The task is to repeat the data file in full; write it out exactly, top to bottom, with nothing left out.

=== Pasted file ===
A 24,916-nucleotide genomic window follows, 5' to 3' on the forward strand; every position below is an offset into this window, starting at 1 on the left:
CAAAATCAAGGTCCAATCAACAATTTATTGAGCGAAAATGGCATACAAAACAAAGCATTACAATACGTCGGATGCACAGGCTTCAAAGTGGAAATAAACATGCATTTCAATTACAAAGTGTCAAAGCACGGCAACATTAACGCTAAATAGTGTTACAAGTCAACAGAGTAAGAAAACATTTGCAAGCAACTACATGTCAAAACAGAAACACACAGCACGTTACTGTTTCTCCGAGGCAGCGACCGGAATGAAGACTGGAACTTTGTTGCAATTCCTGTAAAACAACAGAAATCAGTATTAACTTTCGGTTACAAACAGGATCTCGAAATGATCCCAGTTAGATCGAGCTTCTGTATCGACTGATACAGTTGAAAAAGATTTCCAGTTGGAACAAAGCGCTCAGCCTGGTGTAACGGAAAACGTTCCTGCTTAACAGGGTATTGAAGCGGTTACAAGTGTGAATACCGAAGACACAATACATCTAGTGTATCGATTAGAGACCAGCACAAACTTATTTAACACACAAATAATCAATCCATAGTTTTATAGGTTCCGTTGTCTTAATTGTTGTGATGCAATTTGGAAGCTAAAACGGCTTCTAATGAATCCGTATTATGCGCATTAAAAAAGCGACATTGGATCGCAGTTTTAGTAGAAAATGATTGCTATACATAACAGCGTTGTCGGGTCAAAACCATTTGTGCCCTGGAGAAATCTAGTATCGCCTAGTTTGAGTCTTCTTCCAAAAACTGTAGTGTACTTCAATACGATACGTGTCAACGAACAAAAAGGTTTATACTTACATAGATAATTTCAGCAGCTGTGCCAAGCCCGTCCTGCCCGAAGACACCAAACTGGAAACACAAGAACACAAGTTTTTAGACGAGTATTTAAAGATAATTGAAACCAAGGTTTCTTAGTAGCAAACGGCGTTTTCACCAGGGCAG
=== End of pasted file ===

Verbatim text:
A 24,916-nucleotide genomic window follows, 5' to 3' on the forward strand; every position below is an offset into this window, starting at 1 on the left:
CAAAATCAAGGTCCAATCAACAATTTATTGAGCGAAAATGGCATACAAAACAAAGCATTACAATACGTCGGATGCACAGGCTTCAAAGTGGAAATAAACATGCATTTCAATTACAAAGTGTCAAAGCACGGCAACATTAACGCTAAATAGTGTTACAAGTCAACAGAGTAAGAAAACATTTGCAAGCAACTACATGTCAAAACAGAAACACACAGCACGTTACTGTTTCTCCGAGGCAGCGACCGGAATGAAGACTGGAACTTTGTTGCAATTCCTGTAAAACAACAGAAATCAGTATTAACTTTCGGTTACAAACAGGATCTCGAAATGATCCCAGTTAGATCGAGCTTCTGTATCGACTGATACAGTTGAAAAAGATTTCCAGTTGGAACAAAGCGCTCAGCCTGGTGTAACGGAAAACGTTCCTGCTTAACAGGGTATTGAAGCGGTTACAAGTGTGAATACCGAAGACACAATACATCTAGTGTATCGATTAGAGACCAGCACAAACTTATTTAACACACAAATAATCAATCCATAGTTTTATAGGTTCCGTTGTCTTAATTGTTGTGATGCAATTTGGAAGCTAAAACGGCTTCTAATGAATCCGTATTATGCGCATTAAAAAAGCGACATTGGATCGCAGTTTTAGTAGAAAATGATTGCTATACATAACAGCGTTGTCGGGTCAAAACCATTTGTGCCCTGGAGAAATCTAGTATCGCCTAGTTTGAGTCTTCTTCCAAAAACTGTAGTGTACTTCAATACGATACGTGTCAACGAACAAAAAGGTTTATACTTACATAGATAATTTCAGCAGCTGTGCCAAGCCCGTCCTGCCCGAAGACACCAAACTGGAAACACAAGAACACAAGTTTTTAGACGAGTATTTAAAGATAATTGAAACCAAGGTTTCTTAGTAGCAAACGGCGTTTTCACCAGGGCAG